FOM: Re: isomorphism; annoyment

Jaap van Oosten jvoosten at
Fri Mar 13 08:29:46 EST 1998

> Date: Thu, 12 Mar 1998 15:53:52 -0500 (EST)
> From: Stephen G Simpson <simpson at>
> Jaap van Oosten writes:
>  > I looked it up for you: Graetzer (p.34) defines the notion of
>  > isomorphism for algebras of the same similarity class, not for
>  > algebras of possibly different classes.  O! But what about model
>  > theory? Well, also Chang & Keisler define isomorphisms only for
>  > models of the same language.
> Thanks for looking it up for me.  But I don't get your point.  Isn't
> your reading of Graetzer, Chang/Keisler etc equivalent to, or at least
> consistent with, the view that I expressed earlier?  I.e. that
> algebras of different similarity class, or models of different
> languages, are defined to be non-isomorphic?  Or, at least, not
> defined to be isomorphic?

Which is not the same thing. Let me repeat what you wrote:

  But what about universal algebra books, e.g. books by
  P.M.Cohen, Graetzer, etc.?  In there I think they define isomorphism
  in general, and part of the definition is that isomorphic structures
  have the same signature.  Sorry, I don't have any of those books handy
  right now to pull out a reference, but -- dare I ask -- do you agree?
I think I gave a satisfactory answer to this. It is nowhere "part of the
definition of an isomorphism" that structures have the same signature.

> What are you so upset about?  Please answer this, I'm genuinely
> concerned.

I do this with hesitation, since it really is an emotional matter; but your
genuine concern has softened my heart and I'll tell you what is on my mind.

[WARNING to fom-list readers: what follows does not contain anything of 
mathematical interest]

It's your style, Steve. Already your tone versus McLarty was extremely
unpleasant; here, from your last message:

>  > since "all Boolean algebras" and "all Boolean rings"
>  > are categories. And these two categories are isomorphic.
> No, you misunderstood me.  "All Boolean algebras" does not refer to a
> category.  "All" is a universal quantifier.  It is a standard
> construct in the predicate calculus, going back to Frege.  I assume
> you are familiar with it.  If not, please let me know and I'll try to
> explain it, or you can read up on it in textbooks of mathematical
> logic.  It is sometimes denoted by an upside-down A.

Now who do you think you are fooling, Steve?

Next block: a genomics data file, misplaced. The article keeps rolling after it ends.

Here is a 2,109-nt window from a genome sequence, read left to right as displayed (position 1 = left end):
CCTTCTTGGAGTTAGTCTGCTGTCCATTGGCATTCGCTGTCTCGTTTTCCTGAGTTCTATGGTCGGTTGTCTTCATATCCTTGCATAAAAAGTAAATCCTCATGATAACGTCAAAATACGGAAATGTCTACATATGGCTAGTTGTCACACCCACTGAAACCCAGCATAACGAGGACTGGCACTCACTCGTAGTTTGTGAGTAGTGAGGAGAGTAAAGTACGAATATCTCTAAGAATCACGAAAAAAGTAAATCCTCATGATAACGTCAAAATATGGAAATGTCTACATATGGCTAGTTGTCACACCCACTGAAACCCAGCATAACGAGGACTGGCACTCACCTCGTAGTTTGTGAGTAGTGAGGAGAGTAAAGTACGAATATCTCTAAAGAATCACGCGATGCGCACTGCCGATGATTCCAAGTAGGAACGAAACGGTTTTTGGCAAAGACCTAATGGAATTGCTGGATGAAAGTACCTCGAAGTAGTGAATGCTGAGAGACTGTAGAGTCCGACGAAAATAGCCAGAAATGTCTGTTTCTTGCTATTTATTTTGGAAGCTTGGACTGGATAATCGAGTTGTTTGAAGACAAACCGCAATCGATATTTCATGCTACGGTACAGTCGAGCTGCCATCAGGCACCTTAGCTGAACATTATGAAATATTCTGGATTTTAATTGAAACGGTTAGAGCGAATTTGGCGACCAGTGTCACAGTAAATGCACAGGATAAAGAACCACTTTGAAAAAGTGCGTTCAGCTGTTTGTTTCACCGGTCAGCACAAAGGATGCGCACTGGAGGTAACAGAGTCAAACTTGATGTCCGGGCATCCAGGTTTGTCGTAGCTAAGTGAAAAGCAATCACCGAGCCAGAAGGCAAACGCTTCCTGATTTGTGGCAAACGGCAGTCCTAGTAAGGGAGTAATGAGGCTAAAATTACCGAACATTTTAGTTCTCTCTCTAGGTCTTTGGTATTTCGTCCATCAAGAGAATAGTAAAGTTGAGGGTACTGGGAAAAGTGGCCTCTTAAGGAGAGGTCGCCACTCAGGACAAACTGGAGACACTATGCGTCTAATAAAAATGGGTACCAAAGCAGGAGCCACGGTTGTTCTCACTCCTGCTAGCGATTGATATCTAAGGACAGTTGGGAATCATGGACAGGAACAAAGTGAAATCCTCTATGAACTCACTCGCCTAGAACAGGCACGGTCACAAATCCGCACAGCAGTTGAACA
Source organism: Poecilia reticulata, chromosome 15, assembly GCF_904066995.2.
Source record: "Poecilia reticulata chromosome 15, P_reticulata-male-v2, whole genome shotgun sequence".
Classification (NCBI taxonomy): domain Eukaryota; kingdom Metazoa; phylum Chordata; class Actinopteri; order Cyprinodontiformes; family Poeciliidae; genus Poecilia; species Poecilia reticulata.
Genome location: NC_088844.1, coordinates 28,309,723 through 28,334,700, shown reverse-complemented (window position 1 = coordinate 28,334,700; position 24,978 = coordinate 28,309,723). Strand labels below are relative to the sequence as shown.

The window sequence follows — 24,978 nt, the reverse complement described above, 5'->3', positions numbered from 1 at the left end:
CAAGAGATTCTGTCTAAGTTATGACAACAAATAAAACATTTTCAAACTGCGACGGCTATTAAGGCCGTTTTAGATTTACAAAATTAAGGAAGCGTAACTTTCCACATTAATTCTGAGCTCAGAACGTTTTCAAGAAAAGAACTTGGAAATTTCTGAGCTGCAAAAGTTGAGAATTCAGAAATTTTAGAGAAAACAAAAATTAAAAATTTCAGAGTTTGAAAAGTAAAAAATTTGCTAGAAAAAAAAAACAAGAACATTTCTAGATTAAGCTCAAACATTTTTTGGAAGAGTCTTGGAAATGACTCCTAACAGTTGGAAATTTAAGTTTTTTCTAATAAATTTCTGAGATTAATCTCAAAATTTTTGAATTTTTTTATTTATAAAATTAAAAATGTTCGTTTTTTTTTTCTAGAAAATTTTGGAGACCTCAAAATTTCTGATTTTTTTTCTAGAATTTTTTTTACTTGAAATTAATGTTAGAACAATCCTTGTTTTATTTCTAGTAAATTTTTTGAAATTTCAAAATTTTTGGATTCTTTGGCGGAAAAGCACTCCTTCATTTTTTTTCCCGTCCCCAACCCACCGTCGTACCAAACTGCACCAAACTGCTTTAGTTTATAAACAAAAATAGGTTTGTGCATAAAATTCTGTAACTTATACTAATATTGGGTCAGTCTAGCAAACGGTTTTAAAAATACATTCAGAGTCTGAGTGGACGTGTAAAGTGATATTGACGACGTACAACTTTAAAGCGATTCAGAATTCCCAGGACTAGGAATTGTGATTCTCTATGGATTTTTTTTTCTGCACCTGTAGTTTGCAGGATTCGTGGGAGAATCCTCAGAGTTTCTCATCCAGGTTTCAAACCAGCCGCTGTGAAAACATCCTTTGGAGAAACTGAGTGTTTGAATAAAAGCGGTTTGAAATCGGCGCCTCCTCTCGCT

But let me explain in some more detail why I get so annoyed at your
messages. I assume most contributors to this list have their private
motives: one of Harvey Friedman is, for example, to establish himself
in that exalted position where people will agree with him on the basis
that it is he who said it. This is a selfish motive that I can respect.
For others (and I suspect Riis and also Pratt to be among those), this
debate is a game they enjoy. 
But you are different from these people. In you, I recognize the type
of revolutionary idealists I used to meet when I was 17. These people
had a CAUSE to fight for (your cause is to exterminate the germ of
category theory), which was of overriding importance in their minds. It
certainly prevailed over ideas of elementary courtesy, or style (and in 
the worst cases, it prevailed over the very life of others). This was,
as I discovered, not merely a phenomenon on the side. It was very essential
to these people to fight with all the rudeness they could muster, because
only that would prove to them, time and again, how dedicated they were to
the ultimate goal.
And I came to realize that the intense satisfaction that these people derived
from their self-proclaimed moral superiority, was highly addictive; many
had become emotionally dependent on it. But like any drug, it needs
refreshment every day, and from time to time you have to raise the dosage.

When I see you relish in dishing it out to people even for minor
grammatical errors like the example above (sometimes even errors in English,
where another might observe that we're not all native English speakers) and
indulge in extremely condescending and patronizing language, for pages and
pages on end, I feel you are satisfying a personal need of the sort just described.
You are entering your dream world, where you are so superior to everyone
(except Harvey Friedman).

I find it revolting.

Jaap van Oosten

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